On day three, we stopped by the Otter Creek Visitor Center to see a preserved section of the historic Kanawha Canal. There we met Justin, a tour cyclist who was riding the entire parkway on his way from Washington D.C. to his small farm in rural Georgia. We wished him luck before heading out on a side trip.

The visitor center exhibits at Appomattox Court House National Historic Park were fascinating, but the best part was walking through the restored 19th century townsite. Afterward, we explored downtown Lynchburg for a history walk and pub crawl. Highlights included a sweaty stair climb to the Lynchburg Museum in the Old Court House, followed by air-conditioned stops at Three Roads Brewing and Starr Hill on Main. Our James River basecamp was a winner, and we’ll be passing this way again someday. 

The author’s adventure rig on a Parkway overpass.

Roanoke, Va., and Explore Park

On day four, we drove two hours south to Roanoke. We had high hopes for camping three nights at the county operated Explore Park (Milepost 115), which touts its 1,100 wooded acres as an adventure destination. The disc golf course was good fun, and the quiet park’s onsite brewpub made for a nice evening with fun people at a historic 1800s tavern. But the park’s RV campsites were oddly cramped, and the mountain bike trails felt like riding on staircases made of roots. With several child-focused zones, including the animatronic T-Rex Trail, the park seems better-suited for day-tripping families or those staying in rental cabins.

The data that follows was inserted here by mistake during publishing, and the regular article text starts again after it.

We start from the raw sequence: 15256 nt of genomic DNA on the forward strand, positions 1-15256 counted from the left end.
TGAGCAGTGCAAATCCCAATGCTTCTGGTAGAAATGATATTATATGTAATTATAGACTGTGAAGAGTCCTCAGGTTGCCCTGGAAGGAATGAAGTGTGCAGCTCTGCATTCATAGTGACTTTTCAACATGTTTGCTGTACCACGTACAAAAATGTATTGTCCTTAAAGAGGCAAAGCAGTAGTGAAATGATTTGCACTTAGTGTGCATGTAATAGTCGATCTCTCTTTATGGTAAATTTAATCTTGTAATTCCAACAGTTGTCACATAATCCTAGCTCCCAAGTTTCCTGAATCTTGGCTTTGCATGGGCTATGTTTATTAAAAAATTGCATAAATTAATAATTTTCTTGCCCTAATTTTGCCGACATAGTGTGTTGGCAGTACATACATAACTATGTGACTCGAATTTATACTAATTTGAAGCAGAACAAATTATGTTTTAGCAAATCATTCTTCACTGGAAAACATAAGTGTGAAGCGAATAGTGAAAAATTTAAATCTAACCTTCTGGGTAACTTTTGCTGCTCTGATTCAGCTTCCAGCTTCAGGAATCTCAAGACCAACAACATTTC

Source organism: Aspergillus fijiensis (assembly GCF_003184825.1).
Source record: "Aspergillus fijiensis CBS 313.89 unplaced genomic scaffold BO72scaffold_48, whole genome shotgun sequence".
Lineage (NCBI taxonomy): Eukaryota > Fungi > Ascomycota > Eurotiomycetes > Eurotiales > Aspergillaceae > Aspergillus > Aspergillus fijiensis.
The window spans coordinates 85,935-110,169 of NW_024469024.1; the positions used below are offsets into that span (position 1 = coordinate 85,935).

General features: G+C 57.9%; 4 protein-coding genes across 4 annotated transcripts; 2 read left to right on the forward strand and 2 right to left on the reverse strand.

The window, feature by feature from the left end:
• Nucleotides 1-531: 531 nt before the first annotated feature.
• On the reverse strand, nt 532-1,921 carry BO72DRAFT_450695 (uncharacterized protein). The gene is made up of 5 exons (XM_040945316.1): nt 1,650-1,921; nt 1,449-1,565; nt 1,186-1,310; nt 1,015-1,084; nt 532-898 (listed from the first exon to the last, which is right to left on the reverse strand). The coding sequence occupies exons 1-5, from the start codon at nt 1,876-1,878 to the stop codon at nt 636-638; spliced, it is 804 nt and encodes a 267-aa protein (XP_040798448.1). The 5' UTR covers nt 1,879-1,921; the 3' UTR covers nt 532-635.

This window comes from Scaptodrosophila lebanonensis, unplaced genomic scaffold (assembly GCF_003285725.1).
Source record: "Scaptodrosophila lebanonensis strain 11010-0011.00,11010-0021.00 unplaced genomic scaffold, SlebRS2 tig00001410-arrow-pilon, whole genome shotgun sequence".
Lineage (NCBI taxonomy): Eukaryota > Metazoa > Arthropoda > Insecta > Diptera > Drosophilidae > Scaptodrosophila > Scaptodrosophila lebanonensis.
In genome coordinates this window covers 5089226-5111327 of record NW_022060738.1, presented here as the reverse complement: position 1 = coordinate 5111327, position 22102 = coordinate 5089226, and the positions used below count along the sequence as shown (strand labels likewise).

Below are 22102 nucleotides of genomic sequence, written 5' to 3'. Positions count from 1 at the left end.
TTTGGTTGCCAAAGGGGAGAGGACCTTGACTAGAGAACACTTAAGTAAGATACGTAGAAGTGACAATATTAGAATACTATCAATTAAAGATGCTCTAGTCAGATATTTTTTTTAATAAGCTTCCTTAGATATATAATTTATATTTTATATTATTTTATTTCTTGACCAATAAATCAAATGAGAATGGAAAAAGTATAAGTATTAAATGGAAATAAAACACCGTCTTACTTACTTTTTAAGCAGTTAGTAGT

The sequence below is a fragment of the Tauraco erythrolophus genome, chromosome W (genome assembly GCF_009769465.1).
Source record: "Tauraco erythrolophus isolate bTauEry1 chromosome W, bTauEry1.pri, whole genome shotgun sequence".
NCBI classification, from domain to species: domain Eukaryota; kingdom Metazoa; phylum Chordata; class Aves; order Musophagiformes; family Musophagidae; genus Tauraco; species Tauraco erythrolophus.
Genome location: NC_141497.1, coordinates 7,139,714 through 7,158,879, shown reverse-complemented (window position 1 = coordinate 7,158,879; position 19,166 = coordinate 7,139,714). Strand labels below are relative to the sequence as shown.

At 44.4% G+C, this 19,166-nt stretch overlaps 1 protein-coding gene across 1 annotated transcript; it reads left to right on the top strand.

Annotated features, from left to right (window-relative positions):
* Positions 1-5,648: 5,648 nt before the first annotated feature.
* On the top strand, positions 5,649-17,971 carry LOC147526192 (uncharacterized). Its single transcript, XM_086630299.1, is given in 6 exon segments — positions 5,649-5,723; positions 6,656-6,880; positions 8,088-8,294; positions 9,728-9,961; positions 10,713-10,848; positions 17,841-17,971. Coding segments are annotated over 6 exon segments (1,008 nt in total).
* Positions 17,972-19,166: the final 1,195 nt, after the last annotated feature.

We had a nice time exploring the friendly mountain metro. We walked around Mill Mountain Park, home of the iconic hilltop star. We checked out the comprehensive Transportation Museum. We wandered around the quaint downtown to solid breweries and restaurants, including the Olde Salem Brewing Co. and Nawab Indian Cuisine. 

On day five, we hoped to mountain bike the area’s top trail system at Carvins Cove, but heavy rain had other ideas. My wife opted for an inside day. I put on my splash top and paddled the Roanoke River Gorge, a three-mile class II run along the northern boundary of Explore Park. The typical put-in requires a steep quarter-mile hike from the parkway to river level. Other than the channelized rapid of Little Niagara, the run was pretty scrapey at summer levels and likely better in the spring. 

One highlight was an afternoon side-trip to nearby Booker T. Washington National Monument, which preserves the plantation where the African American leader was born enslaved and departed from after the Civil War. Outside the excellent visitor center, walking paths lead through restored buildings and a demonstration farm. It was a quiet day at this little-visited monument, and we hung out with the ranger while she fed the animals. 

Doughton Park and New River State Park

Day seven involved a longer drive with brief stops, including a short walk at Rocky Knob (Milepost 167), a self-guided tour of the historic Mabry Mill (Milepost 176), and a nice museum at the Blue Ridge Music Center (Milepost 213). Thus far, we’d found the 217 miles of the Blue Ridge Parkway in Virginia to be surprisingly quiet, other than a busier section through Roanoke.

Once we crossed into North Carolina, traffic increased, and impatient drivers began tailgating. Due to construction closures on the parkway, we detoured through busier towns. On one hectic stretch of highway, we passed Justin. He was standing on the shoulder, next to his tour bike, looking a little tired. Unable to stop, I honked and waved hello.